This is the matter-of-fact title of a new book written by Trần Ngọc Thịnh, who earned a Master’s degree in 2011 from the Harry S. Truman School of Public Affairs at the University of Missouri with the support of a Fulbright scholarship.
Du học không khó is a unique A-Z Vietnamese language resource that’s chock-full of valuable information, advice and tips to guide young people through the sometimes daunting process of preparing for an overseas study experience, including in the U.S. Best of all, it was written by someone who speaks from first-hand experience, a young man who earned a Master’s degree in the U.S. and returned home to contribute to a dynamic and rapidly changing Vietnam.
The U.S. remains the preferred destination for young Vietnamese who want to study overseas, ranking 8th among all places of origin, according to the latest update. The American higher education system is large and diverse, which means students have literally thousands of choices. In addition to the many other resources available, both on- and offline, Du học không khó will help young people and their parents navigate this path, find the most suitable institutions for them and be in a better position to benefit more fully from the experience, academically, socially and culturally.
Recognizing the reality that most Vietnamese enlist the aid of an educational consultant, I made this point about identifying qualified and ethical companies: The best ones have your best interests at heart in guiding you through the selection, admission, and pre-departure process. They will look for a match between your qualifications, interests, goals, ability to pay, etc. and a short list of colleges and universities (i.e., not chasing after commissions).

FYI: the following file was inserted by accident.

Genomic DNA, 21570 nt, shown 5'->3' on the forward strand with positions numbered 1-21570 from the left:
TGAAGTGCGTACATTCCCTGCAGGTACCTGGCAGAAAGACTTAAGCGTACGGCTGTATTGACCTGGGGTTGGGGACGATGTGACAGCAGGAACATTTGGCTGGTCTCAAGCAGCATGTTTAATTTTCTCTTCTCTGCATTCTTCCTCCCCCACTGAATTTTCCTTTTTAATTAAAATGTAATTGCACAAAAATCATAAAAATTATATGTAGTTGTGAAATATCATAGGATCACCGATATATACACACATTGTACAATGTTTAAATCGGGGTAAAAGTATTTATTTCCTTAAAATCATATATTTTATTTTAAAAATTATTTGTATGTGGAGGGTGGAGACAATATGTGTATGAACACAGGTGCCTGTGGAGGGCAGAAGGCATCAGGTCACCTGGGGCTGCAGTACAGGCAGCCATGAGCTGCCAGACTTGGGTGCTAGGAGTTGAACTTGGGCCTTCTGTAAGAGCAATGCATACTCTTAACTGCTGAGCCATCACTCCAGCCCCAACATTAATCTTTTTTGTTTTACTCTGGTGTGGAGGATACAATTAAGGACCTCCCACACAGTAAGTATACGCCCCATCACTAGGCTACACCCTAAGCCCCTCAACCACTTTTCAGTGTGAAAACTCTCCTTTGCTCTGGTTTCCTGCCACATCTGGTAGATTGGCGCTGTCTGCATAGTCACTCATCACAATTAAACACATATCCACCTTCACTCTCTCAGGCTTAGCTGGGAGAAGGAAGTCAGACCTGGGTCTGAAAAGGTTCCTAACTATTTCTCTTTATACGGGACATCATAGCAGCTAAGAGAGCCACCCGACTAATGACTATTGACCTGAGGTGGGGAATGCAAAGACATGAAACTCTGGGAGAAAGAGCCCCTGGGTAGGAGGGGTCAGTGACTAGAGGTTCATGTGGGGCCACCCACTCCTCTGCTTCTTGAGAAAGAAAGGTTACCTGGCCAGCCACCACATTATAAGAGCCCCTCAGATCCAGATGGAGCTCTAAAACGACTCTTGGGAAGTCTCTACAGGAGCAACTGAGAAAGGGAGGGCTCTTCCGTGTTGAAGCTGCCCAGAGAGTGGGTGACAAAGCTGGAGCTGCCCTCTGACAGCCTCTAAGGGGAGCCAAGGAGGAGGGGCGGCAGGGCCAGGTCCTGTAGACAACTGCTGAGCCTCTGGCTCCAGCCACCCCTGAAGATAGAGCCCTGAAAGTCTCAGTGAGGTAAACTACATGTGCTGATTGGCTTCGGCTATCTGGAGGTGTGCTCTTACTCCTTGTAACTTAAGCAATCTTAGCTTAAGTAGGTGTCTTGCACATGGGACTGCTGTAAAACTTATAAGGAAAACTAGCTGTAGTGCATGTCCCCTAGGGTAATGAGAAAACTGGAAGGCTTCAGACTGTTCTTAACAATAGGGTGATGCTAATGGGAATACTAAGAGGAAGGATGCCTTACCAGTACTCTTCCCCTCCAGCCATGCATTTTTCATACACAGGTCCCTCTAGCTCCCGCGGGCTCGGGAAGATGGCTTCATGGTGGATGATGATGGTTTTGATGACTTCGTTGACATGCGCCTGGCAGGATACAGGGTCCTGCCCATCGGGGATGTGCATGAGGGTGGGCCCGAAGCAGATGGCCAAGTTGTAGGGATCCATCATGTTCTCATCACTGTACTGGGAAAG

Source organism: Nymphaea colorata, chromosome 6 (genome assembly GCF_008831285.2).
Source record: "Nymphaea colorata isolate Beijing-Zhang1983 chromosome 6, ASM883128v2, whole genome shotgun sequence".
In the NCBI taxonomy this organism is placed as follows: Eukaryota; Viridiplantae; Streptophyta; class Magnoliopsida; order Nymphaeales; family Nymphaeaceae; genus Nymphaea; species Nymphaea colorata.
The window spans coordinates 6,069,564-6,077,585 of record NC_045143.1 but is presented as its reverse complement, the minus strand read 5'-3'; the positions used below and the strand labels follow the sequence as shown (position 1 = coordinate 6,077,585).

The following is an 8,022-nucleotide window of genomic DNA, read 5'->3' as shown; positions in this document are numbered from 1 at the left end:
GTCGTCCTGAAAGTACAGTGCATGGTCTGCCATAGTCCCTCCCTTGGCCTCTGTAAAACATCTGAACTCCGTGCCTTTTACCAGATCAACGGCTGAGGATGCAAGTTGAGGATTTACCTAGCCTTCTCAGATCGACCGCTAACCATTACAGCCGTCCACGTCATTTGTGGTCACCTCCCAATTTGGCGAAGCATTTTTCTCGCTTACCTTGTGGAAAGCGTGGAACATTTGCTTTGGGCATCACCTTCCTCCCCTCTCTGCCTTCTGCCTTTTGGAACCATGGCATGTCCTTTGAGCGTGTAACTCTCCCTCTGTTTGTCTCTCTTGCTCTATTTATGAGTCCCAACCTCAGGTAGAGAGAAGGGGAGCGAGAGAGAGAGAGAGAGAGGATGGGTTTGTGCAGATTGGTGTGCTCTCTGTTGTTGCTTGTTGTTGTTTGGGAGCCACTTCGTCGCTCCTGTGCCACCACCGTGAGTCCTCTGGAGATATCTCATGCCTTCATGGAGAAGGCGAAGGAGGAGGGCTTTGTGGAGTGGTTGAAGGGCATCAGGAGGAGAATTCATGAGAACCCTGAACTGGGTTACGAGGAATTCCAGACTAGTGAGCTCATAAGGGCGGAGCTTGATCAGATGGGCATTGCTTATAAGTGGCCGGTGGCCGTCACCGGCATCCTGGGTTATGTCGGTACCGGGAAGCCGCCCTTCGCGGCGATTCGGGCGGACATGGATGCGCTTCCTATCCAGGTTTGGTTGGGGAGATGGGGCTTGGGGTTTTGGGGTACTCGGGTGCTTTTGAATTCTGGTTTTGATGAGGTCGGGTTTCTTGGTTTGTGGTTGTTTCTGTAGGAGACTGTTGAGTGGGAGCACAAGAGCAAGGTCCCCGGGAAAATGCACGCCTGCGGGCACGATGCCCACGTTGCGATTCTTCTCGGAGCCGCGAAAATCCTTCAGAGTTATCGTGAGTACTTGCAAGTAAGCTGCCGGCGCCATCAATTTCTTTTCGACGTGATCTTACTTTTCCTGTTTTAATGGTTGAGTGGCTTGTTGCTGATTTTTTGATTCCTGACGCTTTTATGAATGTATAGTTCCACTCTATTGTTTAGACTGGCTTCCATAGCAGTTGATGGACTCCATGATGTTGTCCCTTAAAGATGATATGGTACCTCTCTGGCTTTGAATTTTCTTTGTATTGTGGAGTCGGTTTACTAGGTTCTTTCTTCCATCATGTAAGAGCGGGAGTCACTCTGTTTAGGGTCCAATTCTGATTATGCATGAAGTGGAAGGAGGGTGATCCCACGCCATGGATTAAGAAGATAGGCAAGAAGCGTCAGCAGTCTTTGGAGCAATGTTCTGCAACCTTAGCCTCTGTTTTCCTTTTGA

Capstone Vietnam, of which I’m managing director, and our International Academic Center (IAC) members, Kansas State University and Lane Community College (Eugene, OR), are proud to be sponsors of the book launch, the first event of which took place last Saturday afternoon in Hanoi. I participated in a panel discussion with the author and a representative from the Vietnam Education Foundation (VEF). As I mentioned in my concluding remarks, Du học không khó is a labor of love that Thịnh wrote as a means of giving back and, to borrow a slogan from VietAbroader, a way to “pass the torch” to younger people, some of whom will follow in his footsteps.